My kind and efficient doctor, whose job I certainly don't envy, had me come into her office so she could explain the sitch in thorough detail, which I will try to summarize succinctly (a tall order, for me). First, she said the cyst could be more endometriosis that built up since my laparoscopy last year. It shouldn't be a problem unless it causes a lot of pain, and that type of thing hasn't been shown to affect the outcome of IVF. Of greater concern was the fact that the other follicles weren't growing much yet. She could have increased the dosage of meds and kept me on them longer, but lengthening the prototypical cycle by a few days has been shown in studies to decrease IVF pregnancy rates. So she wanted us to know our options: We could proceed with the cycle until the meds finally started taking effect or we could cut our losses, cancel the cycle, and try again, hopefully soon.

Her best guess as to why the follies weren't getting much action is because of the birth control pills she prescribed for me the month before. It's pretty standard protocol to do at least one cycle of BC before IVF; it helps many women regulate their body functions, but for others, it can delay follicular growth, according to the doc. It shouldn't be surprising I'd fall into the latter category, considering how sensitive my body is to any sort of hormonal changes. Case in point: I've had to buy a heck of a lot more Proactiv ever since I went off BC 2+ years ago.

Fortunately, my blood test showed my estrogen level was going up, so the medicine was working, just taking longer than expected. We don't know for sure if the meds would work any faster in a month or more, after the BC has worked its way out of my system, but considering how well I've responded to less powerful fertility drugs in the past, it does seem like there would be better odds.

While the doc said she would support us if we wanted to proceed or not, Colin and I didn't need much time to discuss our decision. Obviously, we want to do what will lead to the best chance for success, and, though it sucks to have to wait another month or longer, that's what we need to do.

The need to cancel after going through five days of shots is frustrating and disappointing. We had worked out the October IVF schedule logistically and prepared for it emotionally, and now we have to start over again, who knows when. Even if it's only a month later, that's one more month of not being pregnant and not knowing when/if/how we'll have kids. Another month for others to make pregnancy announcements and us to feel happy and yet left out.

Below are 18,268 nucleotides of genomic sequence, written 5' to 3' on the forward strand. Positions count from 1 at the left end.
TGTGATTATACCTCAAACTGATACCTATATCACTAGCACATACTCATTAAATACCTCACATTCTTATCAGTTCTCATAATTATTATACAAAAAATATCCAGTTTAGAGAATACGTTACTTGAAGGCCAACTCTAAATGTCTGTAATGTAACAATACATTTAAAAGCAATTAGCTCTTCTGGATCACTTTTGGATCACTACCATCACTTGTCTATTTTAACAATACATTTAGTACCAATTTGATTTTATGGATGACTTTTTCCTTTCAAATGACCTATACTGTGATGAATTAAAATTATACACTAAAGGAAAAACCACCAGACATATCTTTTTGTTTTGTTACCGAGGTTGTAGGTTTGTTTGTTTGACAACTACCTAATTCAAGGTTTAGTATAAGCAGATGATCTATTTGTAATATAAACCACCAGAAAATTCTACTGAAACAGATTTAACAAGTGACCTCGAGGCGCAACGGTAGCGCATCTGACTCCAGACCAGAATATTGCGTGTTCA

That's the downside. But God has really helped me believe He's got a purpose for this delay, just like He's got a purpose for all of our struggles in trying to expand our family. And He's pointed out a few plus sides to this change of plans:
  • It's better for my work schedule.
  • The doctor knows more info about how my body responds to the meds.
  • Colin has gained experience giving me shots.
  • We won't be finding out if we're pregnant right before our first meeting of the couples infertility support group we're helping launch at church.
  • We only wasted a couple hundred bucks on the meds instead of thousands on doing the whole procedure with decreased chances for a successful outcome.
  • I've got more time to blog.
As my mom put it, this canceled cycle is just a blip, a temporary interruption in our path to parenthood, nothing insurmountable or impossible to overcome. We still face a lot of uncertainty, and are praying that we will be able to try again in November and not have to wait until after the holidays. I'm not a great waiter, so the best thing I can do at this point is to remind myself of verses like Psalm 62:5-6: "My soul, wait in silence for God only, for my hope is from Him. He only is my rock and my salvation, my stronghold; I will not be shaken."

I also need to think of some fun things to do to pass the time and keep me from worrying about when we can do the next cycle. For example, this Saturday, I'll be going shopping with a friend. We won't be dropping $10K this month, so why not pick up a new pair of shoes?

Tuesday, October 5, 2010

First ultrasound, first freak-out

Considering how many people describe the IVF process as an emotional roller coaster, I should have expected our cycle to start off with a steep, stomach-lurching drop. Yesterday, during my first monitoring appointment, the ultrasound showed a cyst and not much growth in the follicles. Unbeknownst to me, I had started the cycle with a tiny cyst (shown in the baseline ultrasound) that the doctors weren't worried about but now appears to be getting larger due to the meds. The nurse said they'd call me with the results of my blood tests, which would show if my hormone levels were normal and help the doctor determine if my dosage should be increased or if we would need to cancel the cycle.

For some reason, this came as a shock to me, perhaps because I'd only been getting the shots for three days and had just had an ultrasound done four days prior. I knew that cycles can be canceled if the patient doesn't respond well to the meds or delayed due to cysts or other problems revealed in the baseline ultrasound. But I didn't think I'd face this possibility so soon. As a result of my ill-preparedness for that major downer, I quickly became concerned, i.e., I freaked out and automatically assumed the worst: We'd have to cancel the cycle, and because of the holidays, wouldn't be able to try again until January.